In a press release sent out Sunday, the NEC wrote: "The decision not to support the Restoration Agreement (also known as the Settlement Agreement) is based on scientific analyses provided by three of the West’s most respected river flow analysts, who concur that as a "plan for a plan" — even with the removal of four dams — the Agreement could result in Klamath River flows so sparse at crucial times that endangered salmon may not be able to recover from what are now critically low numbers."
Those scientists are Greg Kamman, of Kamman Hydrology in San Rafael, fisheries biologist Dr. Bill Trush, of McBain and Trush in Arcata, and Dr. Thomas Hardy, associate director of the Utah Water Research Laboratory at Utah State University. According to King, the studies cost the nonprofit NEC $50,000.
The decision has upset Craig Tucker of the Karuk Tribe. "Essentially, I think those guys [the NEC] have some legitimate concerns," he said, "but I think they are failing to listen to the people who have the most experience on the Klamath River and that’s the tribes."
Tucker sounded slightly betrayed when I spoke to him on the phone Monday. He wishes the NEC had discussed their decision with the 25 other parties in the settlement talks, rather than letting it play out in the press. There is a settlement group meeting in Ashland scheduled for next week, which would have been a better venue to discuss their concerns, Tucker argued.
Secrecy has been an important -- but frustrating, from the standpoint of the media -- element of the settlement talks. Strict confidentially agreements have allowed the 26 disparate groups to reach consensus on tough issues, but it has also stifled some groups, according to King.
"This deal has been struck by the Bush administration and the farmers," King said Monday from his Arcata office. "We’re not going to sign onto something that will tie our hands when we’re looking at extinction [for fish species] down the line."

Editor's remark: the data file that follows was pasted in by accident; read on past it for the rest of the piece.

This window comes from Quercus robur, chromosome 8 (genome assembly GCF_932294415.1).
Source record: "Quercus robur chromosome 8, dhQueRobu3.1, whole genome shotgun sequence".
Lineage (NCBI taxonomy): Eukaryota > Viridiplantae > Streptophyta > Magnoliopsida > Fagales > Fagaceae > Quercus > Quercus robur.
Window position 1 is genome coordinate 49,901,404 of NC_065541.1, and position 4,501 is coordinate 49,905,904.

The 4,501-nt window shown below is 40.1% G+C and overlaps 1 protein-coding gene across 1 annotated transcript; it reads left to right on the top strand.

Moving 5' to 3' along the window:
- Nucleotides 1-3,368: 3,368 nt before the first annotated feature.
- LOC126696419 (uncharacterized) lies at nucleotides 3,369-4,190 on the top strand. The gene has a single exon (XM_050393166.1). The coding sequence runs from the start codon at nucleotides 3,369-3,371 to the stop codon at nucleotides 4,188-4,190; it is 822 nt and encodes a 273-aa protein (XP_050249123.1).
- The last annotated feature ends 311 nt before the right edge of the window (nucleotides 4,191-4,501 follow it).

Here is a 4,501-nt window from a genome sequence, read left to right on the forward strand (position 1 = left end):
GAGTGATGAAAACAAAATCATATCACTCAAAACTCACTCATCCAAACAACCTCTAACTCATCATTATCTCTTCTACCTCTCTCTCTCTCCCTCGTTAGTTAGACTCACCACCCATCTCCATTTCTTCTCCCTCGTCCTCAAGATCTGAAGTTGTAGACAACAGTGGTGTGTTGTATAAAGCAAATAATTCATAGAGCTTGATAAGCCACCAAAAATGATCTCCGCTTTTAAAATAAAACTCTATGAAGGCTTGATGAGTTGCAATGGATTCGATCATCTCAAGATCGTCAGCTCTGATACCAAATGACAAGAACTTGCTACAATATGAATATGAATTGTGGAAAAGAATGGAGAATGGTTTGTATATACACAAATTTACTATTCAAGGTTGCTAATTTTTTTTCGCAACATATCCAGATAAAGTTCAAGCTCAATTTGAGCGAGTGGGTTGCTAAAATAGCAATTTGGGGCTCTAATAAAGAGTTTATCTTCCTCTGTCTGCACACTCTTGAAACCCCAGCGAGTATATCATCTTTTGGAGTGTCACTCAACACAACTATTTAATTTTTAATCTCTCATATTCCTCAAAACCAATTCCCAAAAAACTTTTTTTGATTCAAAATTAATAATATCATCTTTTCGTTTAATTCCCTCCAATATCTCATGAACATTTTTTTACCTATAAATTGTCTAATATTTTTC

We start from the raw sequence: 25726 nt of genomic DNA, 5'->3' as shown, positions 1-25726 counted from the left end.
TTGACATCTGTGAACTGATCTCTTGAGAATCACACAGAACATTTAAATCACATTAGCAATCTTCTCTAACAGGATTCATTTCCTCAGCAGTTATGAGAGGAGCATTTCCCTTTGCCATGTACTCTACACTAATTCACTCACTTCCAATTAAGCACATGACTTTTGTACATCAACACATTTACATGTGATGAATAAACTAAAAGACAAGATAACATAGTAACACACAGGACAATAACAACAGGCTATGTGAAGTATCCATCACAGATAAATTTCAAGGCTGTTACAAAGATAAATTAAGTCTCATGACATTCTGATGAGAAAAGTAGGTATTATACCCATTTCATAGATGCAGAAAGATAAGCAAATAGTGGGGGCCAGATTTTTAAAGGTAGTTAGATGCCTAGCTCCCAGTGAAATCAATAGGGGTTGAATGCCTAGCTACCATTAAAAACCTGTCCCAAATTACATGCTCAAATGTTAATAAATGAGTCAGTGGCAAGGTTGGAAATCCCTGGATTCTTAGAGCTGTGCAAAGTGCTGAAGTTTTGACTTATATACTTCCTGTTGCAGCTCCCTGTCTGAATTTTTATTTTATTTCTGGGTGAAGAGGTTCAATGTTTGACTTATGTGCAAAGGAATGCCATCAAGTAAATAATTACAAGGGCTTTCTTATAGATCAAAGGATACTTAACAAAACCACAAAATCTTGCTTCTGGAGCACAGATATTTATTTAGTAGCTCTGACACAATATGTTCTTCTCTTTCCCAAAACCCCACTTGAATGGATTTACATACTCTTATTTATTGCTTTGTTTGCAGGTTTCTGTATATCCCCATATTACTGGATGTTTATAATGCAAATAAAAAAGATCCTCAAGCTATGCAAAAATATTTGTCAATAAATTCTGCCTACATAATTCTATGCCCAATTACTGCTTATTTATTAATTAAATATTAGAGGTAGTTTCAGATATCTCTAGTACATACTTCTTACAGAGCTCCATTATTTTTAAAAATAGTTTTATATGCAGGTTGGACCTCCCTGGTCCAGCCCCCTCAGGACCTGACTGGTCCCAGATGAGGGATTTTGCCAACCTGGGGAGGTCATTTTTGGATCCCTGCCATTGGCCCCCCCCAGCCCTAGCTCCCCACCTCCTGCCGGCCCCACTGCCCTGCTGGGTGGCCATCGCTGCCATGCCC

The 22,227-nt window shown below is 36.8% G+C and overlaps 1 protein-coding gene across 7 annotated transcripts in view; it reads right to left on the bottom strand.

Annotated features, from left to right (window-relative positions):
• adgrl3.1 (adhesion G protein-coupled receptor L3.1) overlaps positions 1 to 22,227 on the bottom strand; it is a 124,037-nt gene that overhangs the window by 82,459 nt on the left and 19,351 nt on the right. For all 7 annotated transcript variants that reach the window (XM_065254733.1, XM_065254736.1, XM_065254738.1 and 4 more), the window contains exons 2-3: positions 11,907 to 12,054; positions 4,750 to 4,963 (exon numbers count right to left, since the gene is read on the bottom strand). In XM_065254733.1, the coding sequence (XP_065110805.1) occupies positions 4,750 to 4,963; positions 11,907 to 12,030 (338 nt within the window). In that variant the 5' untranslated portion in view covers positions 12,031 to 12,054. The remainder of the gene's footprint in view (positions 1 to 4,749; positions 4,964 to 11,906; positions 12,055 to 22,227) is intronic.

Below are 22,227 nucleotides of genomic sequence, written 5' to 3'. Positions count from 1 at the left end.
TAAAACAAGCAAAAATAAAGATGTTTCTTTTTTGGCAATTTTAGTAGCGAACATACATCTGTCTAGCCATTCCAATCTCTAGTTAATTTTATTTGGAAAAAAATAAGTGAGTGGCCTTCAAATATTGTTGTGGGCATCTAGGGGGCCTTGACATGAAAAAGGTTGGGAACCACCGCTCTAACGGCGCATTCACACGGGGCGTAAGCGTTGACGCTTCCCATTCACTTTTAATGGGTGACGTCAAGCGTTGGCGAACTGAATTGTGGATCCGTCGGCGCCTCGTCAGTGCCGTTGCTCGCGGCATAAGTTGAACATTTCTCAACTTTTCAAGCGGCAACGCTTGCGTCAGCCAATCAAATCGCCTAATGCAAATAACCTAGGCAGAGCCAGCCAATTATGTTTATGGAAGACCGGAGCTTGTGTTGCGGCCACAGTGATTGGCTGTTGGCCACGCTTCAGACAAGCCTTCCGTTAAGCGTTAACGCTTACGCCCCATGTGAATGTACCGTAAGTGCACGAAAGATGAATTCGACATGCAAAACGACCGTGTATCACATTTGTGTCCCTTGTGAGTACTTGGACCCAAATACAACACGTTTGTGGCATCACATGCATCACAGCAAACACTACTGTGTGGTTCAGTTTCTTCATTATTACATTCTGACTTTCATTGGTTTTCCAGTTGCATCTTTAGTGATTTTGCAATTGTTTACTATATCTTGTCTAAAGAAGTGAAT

The NEC's announcement has automatically made them bedfellows of environmental groups like OregonWild and Water Watch of Oregon , who claim to have been dis-invited from the settlement talks because neither group would budge on their opposition to certain concessions being made to basin farmers, like the continued use of federal wildlife preserves for agriculture.
King said the NEC is also opposed to farming on the preserves. And, he added, it's not beyond the realm of possibility that the same thing that happened to OregonWild could befall the NEC.
"I'm glad NEC is taking this stand," said Steve Pedery of OregonWild in an e-mail on Monday. "The independent scientific analysis they commissioned clearly show the 'settlement' will not recover salmon."
"I think there is a lot of personal ambition on the part of environmentalists behind folks refusing to back off the settlement," Pedery continued, "and the promise of a lot of federal $$ [sic] driving some Tribal interests. At the end of the day, the needs of the fish seem to be an afterthought. And the wildlife refuges get no thought at all."